Is light important?

No, mostly. Remember that this uses infrared light to scan your face. That is, it works inside, outside and even in a pitch-dark room.

You may have problems when the camera sensor is hit with direct sunlight. Intense sunshine could throw the IR reader off of a correct scan of your face. But any other household light should not be strong enough to make a difference.

Are polarized sunglasses a problem?

Apple's Answer: It depends. There are some sunglasses that do not work with Face ID, but other models – even those with polarized lenses – work well.

If your sunglasses are not working then they are designed to not work The IR light is completely blocked to scan your eyes. Apple says that several eyewear manufacturers are developing future models to make sure they work with the Face ID system.

Do I have to enter my password after every error?

No. Sometimes the face ID fails because it does not look good on your face. You can quickly repeat it by "dipping" the phone with your hand. Move the camera away by bending your wrist back and pointing the camera at the sky. Then bring it back to your face.

After five unsuccessful attempts to customize a face, a password is required. It also requires a password if the phone is reset or if the phone has not been unlocked within two days.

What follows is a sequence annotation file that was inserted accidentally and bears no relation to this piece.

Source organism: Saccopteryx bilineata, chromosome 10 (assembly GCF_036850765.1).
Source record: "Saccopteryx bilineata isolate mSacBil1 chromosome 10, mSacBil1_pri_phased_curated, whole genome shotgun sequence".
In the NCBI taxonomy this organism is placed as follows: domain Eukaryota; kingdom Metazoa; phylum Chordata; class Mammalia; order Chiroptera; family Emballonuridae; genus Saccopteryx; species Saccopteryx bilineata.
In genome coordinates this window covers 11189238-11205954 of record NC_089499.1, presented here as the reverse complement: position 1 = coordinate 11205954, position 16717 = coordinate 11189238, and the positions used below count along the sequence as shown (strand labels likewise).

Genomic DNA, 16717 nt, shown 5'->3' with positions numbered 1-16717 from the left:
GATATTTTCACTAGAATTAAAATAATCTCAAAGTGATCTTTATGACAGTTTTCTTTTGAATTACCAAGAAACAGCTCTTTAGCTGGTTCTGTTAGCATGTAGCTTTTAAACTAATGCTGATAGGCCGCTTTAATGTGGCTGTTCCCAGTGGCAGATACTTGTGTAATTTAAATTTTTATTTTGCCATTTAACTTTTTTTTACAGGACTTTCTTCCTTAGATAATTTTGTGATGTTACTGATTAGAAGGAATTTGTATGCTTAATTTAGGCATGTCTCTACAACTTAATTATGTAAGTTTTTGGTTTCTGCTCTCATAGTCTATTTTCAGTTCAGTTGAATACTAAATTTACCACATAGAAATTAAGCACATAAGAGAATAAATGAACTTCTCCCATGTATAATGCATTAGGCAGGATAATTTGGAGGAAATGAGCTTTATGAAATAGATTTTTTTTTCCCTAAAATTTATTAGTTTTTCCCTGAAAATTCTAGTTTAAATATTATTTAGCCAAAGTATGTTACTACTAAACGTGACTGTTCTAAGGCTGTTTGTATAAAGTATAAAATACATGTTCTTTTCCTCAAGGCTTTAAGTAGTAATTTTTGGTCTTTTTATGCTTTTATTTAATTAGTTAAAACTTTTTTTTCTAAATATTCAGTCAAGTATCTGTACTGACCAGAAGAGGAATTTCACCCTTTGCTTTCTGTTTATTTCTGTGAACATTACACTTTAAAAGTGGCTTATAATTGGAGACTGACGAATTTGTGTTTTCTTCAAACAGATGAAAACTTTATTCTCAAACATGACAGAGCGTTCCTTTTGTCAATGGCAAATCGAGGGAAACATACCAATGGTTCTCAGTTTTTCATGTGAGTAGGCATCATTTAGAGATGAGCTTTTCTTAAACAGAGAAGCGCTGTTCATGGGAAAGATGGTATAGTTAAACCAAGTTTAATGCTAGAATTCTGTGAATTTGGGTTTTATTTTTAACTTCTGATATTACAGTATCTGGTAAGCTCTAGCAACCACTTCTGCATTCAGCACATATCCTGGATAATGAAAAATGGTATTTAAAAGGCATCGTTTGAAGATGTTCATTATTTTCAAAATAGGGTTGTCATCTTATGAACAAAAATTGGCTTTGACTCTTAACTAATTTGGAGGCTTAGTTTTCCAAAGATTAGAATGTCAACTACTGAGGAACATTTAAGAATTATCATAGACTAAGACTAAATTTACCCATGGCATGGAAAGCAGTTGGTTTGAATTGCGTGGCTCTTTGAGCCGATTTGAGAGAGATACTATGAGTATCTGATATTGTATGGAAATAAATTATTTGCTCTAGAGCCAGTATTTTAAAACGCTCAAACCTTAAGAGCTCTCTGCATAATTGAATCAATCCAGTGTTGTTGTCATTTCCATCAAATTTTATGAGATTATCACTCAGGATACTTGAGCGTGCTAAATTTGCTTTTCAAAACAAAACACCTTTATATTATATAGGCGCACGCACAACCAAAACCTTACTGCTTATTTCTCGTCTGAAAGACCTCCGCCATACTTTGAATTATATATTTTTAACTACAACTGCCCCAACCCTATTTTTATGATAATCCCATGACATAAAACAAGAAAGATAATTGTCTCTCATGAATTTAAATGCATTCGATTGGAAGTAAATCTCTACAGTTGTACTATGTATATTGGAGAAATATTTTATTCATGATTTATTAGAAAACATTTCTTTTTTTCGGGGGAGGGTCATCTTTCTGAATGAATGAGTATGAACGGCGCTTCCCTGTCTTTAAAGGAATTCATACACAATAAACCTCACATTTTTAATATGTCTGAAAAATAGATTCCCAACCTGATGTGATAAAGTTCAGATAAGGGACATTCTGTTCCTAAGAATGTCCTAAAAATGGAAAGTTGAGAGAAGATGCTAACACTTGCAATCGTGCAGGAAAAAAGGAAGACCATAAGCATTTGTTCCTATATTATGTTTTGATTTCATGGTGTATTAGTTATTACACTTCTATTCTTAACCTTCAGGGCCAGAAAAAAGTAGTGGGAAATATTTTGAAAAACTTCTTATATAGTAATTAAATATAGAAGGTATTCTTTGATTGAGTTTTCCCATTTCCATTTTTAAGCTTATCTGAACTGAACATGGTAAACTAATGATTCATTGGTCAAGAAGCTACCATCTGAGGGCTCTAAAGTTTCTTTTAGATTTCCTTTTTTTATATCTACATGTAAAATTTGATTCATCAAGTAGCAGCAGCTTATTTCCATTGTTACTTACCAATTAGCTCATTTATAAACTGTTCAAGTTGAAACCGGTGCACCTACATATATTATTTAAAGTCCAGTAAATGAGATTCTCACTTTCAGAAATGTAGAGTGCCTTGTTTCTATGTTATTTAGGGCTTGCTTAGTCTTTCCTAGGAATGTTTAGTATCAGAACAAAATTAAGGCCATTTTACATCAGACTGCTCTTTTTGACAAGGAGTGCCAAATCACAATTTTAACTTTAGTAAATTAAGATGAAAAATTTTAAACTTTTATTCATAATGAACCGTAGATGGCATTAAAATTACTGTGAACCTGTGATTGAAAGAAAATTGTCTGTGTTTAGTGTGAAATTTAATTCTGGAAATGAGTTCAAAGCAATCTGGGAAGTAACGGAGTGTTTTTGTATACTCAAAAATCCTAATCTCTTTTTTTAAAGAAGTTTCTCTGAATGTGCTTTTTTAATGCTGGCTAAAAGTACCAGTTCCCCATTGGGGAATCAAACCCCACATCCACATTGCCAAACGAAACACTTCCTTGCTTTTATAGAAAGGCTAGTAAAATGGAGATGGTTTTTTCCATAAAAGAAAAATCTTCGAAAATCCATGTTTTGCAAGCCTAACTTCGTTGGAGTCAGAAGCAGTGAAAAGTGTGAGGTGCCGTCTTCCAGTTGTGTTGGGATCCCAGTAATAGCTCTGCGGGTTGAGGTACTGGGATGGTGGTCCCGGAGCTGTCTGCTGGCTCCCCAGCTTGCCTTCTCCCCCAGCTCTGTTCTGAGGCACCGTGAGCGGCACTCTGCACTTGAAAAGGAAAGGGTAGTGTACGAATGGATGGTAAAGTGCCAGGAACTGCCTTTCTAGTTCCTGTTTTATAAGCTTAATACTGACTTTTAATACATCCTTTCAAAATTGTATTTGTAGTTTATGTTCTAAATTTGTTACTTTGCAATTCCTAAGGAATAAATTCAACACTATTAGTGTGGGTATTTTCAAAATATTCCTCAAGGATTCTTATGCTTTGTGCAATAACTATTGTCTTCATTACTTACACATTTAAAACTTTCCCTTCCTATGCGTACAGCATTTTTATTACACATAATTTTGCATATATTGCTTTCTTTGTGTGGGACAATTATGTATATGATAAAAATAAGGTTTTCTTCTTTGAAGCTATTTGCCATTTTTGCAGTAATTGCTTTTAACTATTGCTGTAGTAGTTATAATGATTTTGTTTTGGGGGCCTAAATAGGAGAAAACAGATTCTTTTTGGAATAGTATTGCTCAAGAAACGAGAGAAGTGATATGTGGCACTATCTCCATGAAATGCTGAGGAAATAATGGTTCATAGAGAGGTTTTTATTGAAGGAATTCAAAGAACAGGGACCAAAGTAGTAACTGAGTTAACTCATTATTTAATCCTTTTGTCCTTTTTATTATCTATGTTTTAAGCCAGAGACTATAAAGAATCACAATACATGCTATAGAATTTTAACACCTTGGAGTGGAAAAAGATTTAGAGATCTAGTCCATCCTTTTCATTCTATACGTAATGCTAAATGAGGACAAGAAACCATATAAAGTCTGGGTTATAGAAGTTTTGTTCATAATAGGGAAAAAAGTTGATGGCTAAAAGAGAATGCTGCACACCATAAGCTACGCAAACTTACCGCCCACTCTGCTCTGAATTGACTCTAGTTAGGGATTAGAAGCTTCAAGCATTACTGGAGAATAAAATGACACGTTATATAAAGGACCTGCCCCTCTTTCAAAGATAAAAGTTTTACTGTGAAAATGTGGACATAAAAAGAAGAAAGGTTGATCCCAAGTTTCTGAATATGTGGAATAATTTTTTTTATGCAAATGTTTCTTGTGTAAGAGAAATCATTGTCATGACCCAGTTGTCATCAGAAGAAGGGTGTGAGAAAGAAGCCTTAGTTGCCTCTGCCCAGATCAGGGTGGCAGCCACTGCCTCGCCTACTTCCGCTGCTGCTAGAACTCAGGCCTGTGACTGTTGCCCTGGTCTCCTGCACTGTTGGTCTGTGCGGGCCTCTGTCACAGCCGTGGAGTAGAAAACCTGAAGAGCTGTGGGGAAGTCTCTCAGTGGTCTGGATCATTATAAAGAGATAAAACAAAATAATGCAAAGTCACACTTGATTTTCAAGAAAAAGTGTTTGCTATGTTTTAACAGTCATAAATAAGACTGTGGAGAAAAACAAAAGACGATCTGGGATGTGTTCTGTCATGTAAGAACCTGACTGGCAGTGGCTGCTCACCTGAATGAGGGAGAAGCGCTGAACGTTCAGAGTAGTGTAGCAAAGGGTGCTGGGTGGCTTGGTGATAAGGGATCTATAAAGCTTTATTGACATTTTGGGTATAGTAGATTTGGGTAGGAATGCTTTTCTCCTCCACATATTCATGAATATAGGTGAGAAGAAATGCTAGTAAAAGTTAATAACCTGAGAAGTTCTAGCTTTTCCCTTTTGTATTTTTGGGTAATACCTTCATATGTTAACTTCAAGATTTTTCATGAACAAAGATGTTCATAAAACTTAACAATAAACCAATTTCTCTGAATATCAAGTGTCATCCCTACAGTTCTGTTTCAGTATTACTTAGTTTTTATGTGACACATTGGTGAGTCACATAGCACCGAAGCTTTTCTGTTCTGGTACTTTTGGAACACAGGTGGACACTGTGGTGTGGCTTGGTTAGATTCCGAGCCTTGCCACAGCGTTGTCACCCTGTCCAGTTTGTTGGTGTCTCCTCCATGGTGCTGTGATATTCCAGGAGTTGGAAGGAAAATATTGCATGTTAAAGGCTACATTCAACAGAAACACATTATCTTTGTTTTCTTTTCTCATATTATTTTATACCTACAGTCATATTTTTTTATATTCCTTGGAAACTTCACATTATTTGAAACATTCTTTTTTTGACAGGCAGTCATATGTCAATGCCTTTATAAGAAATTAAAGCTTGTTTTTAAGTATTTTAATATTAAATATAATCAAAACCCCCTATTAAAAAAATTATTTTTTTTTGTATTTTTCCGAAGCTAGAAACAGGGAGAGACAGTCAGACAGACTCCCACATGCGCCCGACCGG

Sometimes, entering a password is one way to learn and improve the Face ID. If you have a significant change in your appearance, such as the wearing down of a full beard, Face ID will ask for a passcode to confirm your identity – and then update your face data.

How does Alternate Appearance work in iOS? 12 work?

If you continue to have problems with Face ID, you can benefit from adding an "alternate look". This can be helpful if your day look is drastically different from your nightlook. Maybe you occasionally wear funky glasses. Maybe you're a heavy makeup performer. Or maybe you just have bad luck with the phone that your just-awakened face accepts. In the latest operating system, a user can register two different, different looks.

In the face ID setting menu, there is the option to set a second face as an alternate look. And although Apple does not promote it, this alternate appearance can be a completely different person, if you like.

If you add another person, I'm told that this should not change your personal Face ID experience. By that I mean that you should not fail to add another person on the other side. The two faces are two separate data files on the phone – it does not connect the two to a hybrid face.

Am I just holding it wrong?

To use Face ID, you need to think more about how to hold the phone. You may need to move your head and arm to unlock it. Make sure your face is clearly visible while keeping your eyes on the screen. Do not expect it to work in multitasking.

It needs something to use, but it gets smoother over time. Except when it comes to unlocking the phone while lying in bed. I just stopped